I was so proud to be asked to participate in the following article. Kim at I Tripped Over a Stone and Kali at This Spoonie Speaks were also also participated, both are excellent advocates, please make sure and check out their blogs. Please see what we had to say on the subject of clinical trials, and add your voice by adding to the comments. The people at Antidote really want to know what you think. I hope you will feel we were successful advocates for the chronic illness community.
…….”We spoke with three patient advocates living with invisible illnesses about how researchers — from those involved in study design all the way to site staff — can better engage them and their communities and drive clinical trial patient recruitment. Here is what they had to say:………… click here to read the whole article
Interested in learning more about participating in Clinical Trials? Click on the big black button on the right hand side of my blog and you can search for trials in your area. There is never an obligation, accept or deny any trial you are matched with.
5 thoughts on “Antidote for Clinical Trial Recruitment”
Nice gathering of thoughts…thanks!
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It is true, Antidote really listened to what we had to say. It was an honor to work with such great people! And of course you and Kali, Wen! ~K.
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Cool! And thanks for participating, and then relating your experience and thoughts.
I was in the Otonomy OTO-104 trial at Duke back on 2014…Glad your experience was more pleasant! Hahaha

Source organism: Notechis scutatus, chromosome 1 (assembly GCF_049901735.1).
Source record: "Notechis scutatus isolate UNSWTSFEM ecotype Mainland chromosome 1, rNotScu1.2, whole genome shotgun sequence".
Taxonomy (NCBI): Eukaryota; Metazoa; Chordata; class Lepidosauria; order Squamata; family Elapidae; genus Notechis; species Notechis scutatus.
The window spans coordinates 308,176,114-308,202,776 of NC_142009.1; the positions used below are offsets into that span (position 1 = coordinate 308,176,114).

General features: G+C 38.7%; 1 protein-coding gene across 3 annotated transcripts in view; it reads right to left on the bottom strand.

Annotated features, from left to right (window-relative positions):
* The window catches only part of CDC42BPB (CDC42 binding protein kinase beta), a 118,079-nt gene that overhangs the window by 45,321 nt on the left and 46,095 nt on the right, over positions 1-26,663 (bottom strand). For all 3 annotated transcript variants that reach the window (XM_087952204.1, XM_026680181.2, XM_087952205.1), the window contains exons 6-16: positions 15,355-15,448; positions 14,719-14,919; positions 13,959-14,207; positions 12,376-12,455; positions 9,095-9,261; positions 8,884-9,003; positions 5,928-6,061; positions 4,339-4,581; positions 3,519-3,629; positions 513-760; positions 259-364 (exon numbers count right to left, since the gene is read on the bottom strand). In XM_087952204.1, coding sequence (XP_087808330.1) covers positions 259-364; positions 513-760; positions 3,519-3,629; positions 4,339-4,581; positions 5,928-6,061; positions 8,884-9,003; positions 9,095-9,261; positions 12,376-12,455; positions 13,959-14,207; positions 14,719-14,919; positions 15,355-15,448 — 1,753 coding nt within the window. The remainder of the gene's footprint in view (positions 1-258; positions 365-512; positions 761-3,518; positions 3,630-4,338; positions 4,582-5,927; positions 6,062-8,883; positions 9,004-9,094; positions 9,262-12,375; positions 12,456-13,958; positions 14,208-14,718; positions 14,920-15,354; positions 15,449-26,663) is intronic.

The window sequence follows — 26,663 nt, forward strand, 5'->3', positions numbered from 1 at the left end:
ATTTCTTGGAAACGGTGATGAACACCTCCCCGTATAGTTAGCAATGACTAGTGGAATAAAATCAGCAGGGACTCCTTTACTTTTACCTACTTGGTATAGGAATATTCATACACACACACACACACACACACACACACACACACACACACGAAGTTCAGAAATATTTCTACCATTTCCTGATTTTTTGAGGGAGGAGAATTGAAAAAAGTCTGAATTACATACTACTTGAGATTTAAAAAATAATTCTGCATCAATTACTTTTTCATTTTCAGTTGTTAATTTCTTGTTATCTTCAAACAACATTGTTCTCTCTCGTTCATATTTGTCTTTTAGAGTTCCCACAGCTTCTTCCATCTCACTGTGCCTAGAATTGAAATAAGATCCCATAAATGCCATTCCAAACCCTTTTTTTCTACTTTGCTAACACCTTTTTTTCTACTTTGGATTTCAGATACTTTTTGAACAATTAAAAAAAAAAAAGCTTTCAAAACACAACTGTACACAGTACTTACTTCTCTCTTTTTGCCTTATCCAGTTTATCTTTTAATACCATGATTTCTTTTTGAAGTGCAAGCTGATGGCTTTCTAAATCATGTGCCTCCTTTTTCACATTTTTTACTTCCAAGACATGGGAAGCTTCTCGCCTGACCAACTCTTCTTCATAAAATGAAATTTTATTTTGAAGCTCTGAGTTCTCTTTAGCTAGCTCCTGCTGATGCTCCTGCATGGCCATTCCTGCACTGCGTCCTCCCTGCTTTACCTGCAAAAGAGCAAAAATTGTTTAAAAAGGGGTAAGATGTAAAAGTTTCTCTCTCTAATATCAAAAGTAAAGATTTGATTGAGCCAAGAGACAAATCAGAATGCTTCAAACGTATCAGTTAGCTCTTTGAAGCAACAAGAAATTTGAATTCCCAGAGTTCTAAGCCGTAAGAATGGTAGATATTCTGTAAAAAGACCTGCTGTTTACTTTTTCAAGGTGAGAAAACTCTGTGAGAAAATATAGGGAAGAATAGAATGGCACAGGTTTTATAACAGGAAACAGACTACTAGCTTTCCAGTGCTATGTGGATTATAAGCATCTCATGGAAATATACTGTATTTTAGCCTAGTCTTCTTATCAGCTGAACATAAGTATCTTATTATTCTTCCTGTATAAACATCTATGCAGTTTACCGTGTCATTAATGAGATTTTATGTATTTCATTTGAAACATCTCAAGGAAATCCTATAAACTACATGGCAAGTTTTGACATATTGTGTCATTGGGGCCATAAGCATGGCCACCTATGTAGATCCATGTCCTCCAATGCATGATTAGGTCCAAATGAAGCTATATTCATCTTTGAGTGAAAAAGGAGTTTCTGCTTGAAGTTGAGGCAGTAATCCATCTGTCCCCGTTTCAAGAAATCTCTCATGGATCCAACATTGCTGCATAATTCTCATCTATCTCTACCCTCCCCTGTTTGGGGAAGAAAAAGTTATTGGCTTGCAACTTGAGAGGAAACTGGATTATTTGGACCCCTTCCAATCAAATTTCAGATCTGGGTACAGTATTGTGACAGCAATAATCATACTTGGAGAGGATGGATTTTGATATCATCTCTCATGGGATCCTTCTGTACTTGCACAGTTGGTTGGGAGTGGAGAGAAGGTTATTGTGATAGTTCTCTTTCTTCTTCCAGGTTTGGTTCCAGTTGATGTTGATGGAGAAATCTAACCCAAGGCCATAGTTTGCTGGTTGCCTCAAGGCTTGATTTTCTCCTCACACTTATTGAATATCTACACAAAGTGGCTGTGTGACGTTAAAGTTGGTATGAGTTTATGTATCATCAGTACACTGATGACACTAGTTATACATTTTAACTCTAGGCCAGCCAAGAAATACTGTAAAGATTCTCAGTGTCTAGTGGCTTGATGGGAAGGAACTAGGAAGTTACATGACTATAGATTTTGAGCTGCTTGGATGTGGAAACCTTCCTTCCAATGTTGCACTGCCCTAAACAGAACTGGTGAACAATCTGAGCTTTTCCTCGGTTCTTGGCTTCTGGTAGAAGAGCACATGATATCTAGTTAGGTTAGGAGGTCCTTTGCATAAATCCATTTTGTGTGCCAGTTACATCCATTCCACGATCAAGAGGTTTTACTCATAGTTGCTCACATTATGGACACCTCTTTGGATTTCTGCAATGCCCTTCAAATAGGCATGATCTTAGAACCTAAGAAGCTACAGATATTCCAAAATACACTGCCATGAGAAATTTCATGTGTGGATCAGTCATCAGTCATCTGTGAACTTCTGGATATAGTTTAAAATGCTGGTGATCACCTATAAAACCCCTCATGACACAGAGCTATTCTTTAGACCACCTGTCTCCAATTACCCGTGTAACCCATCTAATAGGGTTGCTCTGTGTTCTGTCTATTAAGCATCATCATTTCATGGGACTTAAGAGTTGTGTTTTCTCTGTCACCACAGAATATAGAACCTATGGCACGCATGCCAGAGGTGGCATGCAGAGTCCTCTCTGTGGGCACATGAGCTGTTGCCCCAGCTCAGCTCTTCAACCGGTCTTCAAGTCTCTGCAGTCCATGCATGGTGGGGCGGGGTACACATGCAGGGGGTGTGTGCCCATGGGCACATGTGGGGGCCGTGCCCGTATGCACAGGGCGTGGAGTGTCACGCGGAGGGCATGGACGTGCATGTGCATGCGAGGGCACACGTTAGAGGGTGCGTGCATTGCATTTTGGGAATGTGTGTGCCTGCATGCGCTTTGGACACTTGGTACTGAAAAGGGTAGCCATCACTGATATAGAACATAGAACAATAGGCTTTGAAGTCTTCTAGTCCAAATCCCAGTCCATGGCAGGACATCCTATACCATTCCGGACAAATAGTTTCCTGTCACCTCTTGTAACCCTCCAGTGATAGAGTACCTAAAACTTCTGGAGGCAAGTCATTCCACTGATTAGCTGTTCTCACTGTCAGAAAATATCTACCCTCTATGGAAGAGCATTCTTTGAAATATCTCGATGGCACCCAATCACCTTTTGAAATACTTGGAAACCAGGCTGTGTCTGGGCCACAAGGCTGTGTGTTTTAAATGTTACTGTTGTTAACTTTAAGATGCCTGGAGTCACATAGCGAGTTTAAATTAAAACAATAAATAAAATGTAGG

Healthy happy days to ya…thanks again.
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I’d love to hear more about your experience. I was in a study at Duke, it didn’t help me, and it was rather unpleasant. ..but the drs running it were great, and I think they learned a lot that might help others in the future. I hope so anyway. I’d do it again. Thank you for sharing your experience.
Thoughtful input on an important topic as more and more drugs/treatments are hitting the market, or being considered. Those with many chronic illnesses do need different considerations in order to enable them to participate. As you suggest, the lack of opportunities outside of urban centers and dearth of knowledge about the trials means many people are unable to participate.
I think it is important to note, as you do, that clinic trials help the general population, even if specific patients, such as yourself are not.
The opportunity to work with enlightened, involved, and caring professionals does make a big difference — for many with chronic illnesses — to be believed and considered by the health profession is a great boost.
Excellent article — well done to all three!